However, the other eight, including Ramesh, started learning together. In the first few days, there were many instances when they would be petrified with a few things during the training.
One day, as I was entering the training room, Megharaj's computer screen had turned upside down. Megharaj was trembling with fear.
When I asked how this had happened none of them wanted to really answer that. Somehow, after some coaxing, I figured out that Megharaj had accidentally pressed some buttons on the keyboard.
And they had concluded that they have messed up the machine. The fear of the unknown was to be seen to be believed.
Ramesh found it difficult even to speak in English in the beginning.
Reading and writing looked extremely difficult. Slowly, as he got used to the new language and the environment, he became more and more comfortable to speak in English.
He also started speaking confidently with his friends. Slowly, he started sharing his previous struggles in his life with his friends.
Once he learnt how to Google, it became his best friend
Photographs: Rediff Archives
What made him tick?
Ramesh was interested in drama -- he slowly started acting out drama and songs with his friends. He also became confident enough to start acting out simple sentences in English as well.
As he became more confident, he started using the computers, slowly started opening the Internet.
Once he learnt how to Google, it became his best friend.
He tried to search everything in Google, though in the beginning he would only understand what was in pictures.
For Ramesh and his friends, reading small paragraphs and trying to understand them became an obsession. They started reading stories, newspaper articles.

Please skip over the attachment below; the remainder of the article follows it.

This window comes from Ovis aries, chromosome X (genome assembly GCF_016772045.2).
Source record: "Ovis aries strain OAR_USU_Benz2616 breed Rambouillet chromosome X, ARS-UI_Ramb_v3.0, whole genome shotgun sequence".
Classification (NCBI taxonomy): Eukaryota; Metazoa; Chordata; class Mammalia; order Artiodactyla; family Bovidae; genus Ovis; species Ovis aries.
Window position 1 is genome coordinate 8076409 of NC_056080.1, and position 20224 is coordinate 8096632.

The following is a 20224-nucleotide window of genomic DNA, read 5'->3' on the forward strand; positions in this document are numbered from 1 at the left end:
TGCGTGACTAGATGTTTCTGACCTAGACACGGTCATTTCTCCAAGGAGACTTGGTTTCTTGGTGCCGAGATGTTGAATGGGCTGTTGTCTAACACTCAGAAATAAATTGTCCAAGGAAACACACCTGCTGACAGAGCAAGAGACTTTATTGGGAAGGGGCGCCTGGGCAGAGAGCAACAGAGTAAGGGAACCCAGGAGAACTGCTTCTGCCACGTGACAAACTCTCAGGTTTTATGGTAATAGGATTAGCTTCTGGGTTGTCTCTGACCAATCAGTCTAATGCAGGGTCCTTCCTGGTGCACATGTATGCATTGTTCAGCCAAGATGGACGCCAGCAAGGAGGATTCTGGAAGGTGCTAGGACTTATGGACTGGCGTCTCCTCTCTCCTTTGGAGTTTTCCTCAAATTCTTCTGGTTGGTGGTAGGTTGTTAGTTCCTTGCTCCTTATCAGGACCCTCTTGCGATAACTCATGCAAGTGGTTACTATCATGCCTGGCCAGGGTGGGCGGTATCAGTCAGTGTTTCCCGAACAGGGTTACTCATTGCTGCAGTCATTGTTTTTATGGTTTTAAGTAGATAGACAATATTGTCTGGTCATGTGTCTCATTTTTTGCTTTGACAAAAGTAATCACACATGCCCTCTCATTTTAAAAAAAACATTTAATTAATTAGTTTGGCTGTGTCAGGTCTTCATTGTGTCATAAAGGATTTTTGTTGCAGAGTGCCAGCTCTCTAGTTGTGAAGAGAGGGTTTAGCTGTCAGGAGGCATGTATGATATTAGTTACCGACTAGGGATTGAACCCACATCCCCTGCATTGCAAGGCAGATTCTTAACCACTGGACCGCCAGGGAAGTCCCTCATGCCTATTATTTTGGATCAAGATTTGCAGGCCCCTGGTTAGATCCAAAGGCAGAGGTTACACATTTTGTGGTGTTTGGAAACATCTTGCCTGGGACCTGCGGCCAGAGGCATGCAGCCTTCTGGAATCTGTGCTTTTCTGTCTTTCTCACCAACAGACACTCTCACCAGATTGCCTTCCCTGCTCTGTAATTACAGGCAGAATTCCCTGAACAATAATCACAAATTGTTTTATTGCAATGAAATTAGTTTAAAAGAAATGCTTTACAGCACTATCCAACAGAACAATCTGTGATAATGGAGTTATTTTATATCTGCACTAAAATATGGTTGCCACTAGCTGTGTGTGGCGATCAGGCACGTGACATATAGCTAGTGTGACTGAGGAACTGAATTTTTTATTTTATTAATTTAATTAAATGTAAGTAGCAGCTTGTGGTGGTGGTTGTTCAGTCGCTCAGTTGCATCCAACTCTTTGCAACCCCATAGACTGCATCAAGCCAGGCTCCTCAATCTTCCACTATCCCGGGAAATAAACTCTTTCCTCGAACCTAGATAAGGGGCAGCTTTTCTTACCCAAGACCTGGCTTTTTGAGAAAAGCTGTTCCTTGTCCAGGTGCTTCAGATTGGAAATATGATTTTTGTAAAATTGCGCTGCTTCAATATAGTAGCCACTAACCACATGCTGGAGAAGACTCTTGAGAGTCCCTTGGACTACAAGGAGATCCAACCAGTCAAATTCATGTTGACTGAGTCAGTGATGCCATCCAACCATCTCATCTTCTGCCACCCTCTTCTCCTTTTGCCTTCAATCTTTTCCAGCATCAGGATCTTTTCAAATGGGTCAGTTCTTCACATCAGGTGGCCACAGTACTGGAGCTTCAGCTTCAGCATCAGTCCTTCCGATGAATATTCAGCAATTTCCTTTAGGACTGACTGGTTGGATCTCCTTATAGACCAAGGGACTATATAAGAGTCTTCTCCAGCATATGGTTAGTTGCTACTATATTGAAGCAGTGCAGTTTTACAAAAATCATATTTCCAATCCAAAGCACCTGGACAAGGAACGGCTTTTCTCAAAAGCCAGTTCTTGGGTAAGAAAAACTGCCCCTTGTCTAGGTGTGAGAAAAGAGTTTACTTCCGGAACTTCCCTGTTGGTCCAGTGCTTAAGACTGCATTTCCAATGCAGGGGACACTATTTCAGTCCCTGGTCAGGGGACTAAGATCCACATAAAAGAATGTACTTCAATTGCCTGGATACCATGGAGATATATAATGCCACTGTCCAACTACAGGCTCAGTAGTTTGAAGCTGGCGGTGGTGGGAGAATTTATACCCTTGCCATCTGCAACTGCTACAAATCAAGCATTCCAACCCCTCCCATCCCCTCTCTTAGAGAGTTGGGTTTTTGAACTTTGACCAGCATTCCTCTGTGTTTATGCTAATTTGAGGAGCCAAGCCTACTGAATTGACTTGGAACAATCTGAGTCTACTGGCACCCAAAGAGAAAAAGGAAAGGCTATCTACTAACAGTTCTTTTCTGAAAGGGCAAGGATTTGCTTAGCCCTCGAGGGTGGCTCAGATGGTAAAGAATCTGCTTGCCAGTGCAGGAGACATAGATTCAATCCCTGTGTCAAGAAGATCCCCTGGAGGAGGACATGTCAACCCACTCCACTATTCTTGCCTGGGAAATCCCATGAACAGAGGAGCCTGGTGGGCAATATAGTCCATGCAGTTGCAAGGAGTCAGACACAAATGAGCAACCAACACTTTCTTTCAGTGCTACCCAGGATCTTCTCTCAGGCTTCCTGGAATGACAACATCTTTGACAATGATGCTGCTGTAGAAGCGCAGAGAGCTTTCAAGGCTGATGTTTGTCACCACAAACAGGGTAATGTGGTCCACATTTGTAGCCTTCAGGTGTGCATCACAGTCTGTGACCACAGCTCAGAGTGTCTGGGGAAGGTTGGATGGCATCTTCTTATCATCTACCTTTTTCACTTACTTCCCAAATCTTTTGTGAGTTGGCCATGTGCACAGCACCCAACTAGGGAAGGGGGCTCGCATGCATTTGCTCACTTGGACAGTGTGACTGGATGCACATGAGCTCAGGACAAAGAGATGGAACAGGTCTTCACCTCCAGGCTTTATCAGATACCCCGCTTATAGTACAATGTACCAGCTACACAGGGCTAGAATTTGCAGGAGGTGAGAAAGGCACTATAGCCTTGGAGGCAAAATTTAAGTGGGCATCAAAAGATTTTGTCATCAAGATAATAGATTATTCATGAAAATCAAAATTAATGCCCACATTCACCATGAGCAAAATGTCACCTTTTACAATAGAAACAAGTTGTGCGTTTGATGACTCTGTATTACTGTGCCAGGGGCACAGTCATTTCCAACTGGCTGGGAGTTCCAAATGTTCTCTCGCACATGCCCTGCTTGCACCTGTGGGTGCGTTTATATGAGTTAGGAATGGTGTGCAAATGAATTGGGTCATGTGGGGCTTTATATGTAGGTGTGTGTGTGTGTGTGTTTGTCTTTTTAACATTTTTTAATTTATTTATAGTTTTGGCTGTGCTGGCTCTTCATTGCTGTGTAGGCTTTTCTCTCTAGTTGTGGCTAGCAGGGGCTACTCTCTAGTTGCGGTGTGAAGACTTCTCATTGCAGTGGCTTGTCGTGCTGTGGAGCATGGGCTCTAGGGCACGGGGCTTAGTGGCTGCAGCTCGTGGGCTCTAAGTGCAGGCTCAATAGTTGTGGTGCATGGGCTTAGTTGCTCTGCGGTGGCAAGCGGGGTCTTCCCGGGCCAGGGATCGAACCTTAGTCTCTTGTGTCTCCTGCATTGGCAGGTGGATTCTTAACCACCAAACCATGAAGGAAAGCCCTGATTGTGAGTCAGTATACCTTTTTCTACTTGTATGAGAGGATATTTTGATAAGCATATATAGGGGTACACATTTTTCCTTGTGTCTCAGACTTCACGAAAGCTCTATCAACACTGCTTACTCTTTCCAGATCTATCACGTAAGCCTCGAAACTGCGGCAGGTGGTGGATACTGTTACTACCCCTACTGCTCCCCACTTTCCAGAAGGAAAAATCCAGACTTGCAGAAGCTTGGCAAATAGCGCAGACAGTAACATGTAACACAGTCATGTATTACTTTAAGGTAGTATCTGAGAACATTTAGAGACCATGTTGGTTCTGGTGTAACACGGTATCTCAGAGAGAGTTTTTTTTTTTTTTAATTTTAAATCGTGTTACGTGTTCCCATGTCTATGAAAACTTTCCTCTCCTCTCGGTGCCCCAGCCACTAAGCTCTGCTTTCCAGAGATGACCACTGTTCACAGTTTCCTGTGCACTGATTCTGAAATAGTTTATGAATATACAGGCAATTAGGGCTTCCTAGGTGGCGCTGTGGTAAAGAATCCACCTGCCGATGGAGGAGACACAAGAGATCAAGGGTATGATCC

Slowly, they started interacting with strangers -- by speaking a few sentences in English. They started becoming more and more confident as they spoke more and more. Slowly, the confidence was building.
Ramesh addressed a group for the first time
Photographs: Rediff Archives
Taking the centre stage
Ramesh's first test came after about five months of training.
This was a 'Show and Tell Session'.
Ramesh was supposed to showcase what he had learnt to a group of dignitaries who were eager to know how Ramesh and his colleagues had fared.
Ramesh practised the whole night before the session.
He had practised every word he was supposed to speak.
Ramesh came out trumps -- he truly stood there and spoke -- for the first time on stage and in English -- this was the beginning of a new future -- where he started believing that he might just be able to stand up and become something in his life.
His dream is to empower thousands more like him
Ramesh, after about six months of training, went back to his home for his brother's wedding.
His mother, who hadn't seen him for over six months, couldn't recognise him.
She had to be shown his identity card where his earlier photo was printed to truly believe that it was her son, Ramesh!
Ramesh's first 'job'!
After his training, Ramesh could type at 60 words per minute - he was 'employed' and started his first job! This was something he could not have even dreamed of before.
On CNN IBN -- National TV
Recently, Ramesh bought home a new television set -- to help the people at his home watch him on television.
Ramesh was seen on TV sharing the stage with the likes of people like Asha Bhosle, Anil Kumble, and so on -- who were surprised and excited to hear about Ramesh's story.
Industrialist Mukesh Ambani, asked him at the end of Ramesh's speech – "How did you learn all this so fast?!"
Ramesh, an inspiration!
Ramesh is now like a torchbearer -- who brings hopes to the lives of many more people like him in his village.
And there, a lot of people, including people who have much more formal education than him, look up to him!
His dream is to empower thousands more like him!